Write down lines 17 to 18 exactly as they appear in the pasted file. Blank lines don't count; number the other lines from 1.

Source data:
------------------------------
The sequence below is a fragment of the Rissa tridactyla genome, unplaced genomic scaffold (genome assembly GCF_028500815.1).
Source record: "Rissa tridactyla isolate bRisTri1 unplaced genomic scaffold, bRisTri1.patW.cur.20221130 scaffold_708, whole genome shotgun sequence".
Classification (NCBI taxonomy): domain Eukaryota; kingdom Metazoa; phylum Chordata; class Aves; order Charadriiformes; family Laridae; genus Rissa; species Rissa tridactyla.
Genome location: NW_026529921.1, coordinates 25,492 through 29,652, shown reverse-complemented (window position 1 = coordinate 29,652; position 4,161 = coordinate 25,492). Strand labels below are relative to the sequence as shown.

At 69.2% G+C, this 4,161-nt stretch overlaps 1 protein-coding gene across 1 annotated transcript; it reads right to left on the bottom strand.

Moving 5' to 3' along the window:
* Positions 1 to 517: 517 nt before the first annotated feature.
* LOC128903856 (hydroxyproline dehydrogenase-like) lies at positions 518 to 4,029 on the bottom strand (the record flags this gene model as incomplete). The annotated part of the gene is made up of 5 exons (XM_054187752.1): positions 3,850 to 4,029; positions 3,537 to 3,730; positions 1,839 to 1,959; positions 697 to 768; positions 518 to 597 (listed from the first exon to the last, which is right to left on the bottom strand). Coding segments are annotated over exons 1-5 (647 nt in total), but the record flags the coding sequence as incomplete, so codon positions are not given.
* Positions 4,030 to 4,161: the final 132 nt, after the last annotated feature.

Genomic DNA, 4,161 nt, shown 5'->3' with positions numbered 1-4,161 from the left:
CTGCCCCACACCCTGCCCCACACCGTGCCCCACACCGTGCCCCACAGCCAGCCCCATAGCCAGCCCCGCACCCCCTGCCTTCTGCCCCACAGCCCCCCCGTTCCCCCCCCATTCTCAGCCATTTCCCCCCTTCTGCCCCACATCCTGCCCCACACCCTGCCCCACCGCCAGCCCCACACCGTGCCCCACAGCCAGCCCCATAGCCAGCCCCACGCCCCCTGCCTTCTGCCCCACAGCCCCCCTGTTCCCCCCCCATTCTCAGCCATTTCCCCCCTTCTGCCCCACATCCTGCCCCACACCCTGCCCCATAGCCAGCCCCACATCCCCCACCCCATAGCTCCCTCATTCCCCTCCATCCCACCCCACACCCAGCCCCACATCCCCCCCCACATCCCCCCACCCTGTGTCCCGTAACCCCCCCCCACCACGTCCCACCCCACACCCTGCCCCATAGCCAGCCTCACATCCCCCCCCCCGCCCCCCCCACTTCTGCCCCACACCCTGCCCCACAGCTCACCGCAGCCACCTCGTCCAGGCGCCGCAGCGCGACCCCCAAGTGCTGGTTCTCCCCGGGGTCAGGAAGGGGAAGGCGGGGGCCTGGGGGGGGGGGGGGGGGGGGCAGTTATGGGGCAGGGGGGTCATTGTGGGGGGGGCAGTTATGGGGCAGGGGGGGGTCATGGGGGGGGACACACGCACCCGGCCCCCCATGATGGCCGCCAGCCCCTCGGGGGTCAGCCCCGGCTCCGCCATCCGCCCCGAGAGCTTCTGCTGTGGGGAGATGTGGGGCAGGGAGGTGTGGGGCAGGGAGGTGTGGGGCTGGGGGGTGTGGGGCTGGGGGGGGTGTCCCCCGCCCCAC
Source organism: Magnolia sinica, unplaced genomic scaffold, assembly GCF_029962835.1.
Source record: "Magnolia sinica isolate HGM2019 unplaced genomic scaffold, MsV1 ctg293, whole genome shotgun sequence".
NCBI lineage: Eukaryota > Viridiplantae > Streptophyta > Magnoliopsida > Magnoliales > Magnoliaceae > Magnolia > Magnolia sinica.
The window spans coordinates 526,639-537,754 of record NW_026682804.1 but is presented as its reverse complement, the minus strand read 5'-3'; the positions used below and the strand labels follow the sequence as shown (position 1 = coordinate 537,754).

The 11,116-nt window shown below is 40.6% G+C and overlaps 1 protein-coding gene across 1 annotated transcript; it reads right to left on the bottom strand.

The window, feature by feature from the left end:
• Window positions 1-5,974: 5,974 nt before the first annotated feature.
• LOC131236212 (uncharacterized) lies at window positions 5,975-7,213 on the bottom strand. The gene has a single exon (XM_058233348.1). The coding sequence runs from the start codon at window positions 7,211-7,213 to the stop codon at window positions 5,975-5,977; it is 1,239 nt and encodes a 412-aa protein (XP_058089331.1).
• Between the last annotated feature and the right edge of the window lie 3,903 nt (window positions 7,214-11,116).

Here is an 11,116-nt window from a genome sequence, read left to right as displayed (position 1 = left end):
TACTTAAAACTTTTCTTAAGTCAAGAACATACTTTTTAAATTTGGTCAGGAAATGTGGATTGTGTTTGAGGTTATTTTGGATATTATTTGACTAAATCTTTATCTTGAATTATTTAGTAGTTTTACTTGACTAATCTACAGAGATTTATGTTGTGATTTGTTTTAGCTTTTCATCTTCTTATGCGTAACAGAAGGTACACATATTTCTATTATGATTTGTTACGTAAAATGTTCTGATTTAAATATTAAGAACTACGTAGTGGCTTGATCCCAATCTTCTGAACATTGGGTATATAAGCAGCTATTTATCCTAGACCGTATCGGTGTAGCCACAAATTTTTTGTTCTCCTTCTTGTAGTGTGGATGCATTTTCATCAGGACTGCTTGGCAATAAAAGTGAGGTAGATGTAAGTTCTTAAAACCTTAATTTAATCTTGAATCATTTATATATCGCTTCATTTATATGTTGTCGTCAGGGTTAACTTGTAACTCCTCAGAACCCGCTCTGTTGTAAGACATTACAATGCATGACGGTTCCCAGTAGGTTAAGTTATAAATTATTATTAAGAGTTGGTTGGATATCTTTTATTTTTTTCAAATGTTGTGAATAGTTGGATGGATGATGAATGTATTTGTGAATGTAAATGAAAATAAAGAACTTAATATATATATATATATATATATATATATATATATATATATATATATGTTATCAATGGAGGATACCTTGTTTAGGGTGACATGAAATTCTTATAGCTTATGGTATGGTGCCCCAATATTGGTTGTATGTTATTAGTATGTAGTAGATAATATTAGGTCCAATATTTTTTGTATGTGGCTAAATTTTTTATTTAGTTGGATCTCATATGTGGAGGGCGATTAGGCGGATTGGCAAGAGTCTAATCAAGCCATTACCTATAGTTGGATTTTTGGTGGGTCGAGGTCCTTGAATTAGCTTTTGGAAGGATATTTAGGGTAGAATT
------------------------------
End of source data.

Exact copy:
The window, feature by feature from the left end:
• Window positions 1-5,974: 5,974 nt before the first annotated feature.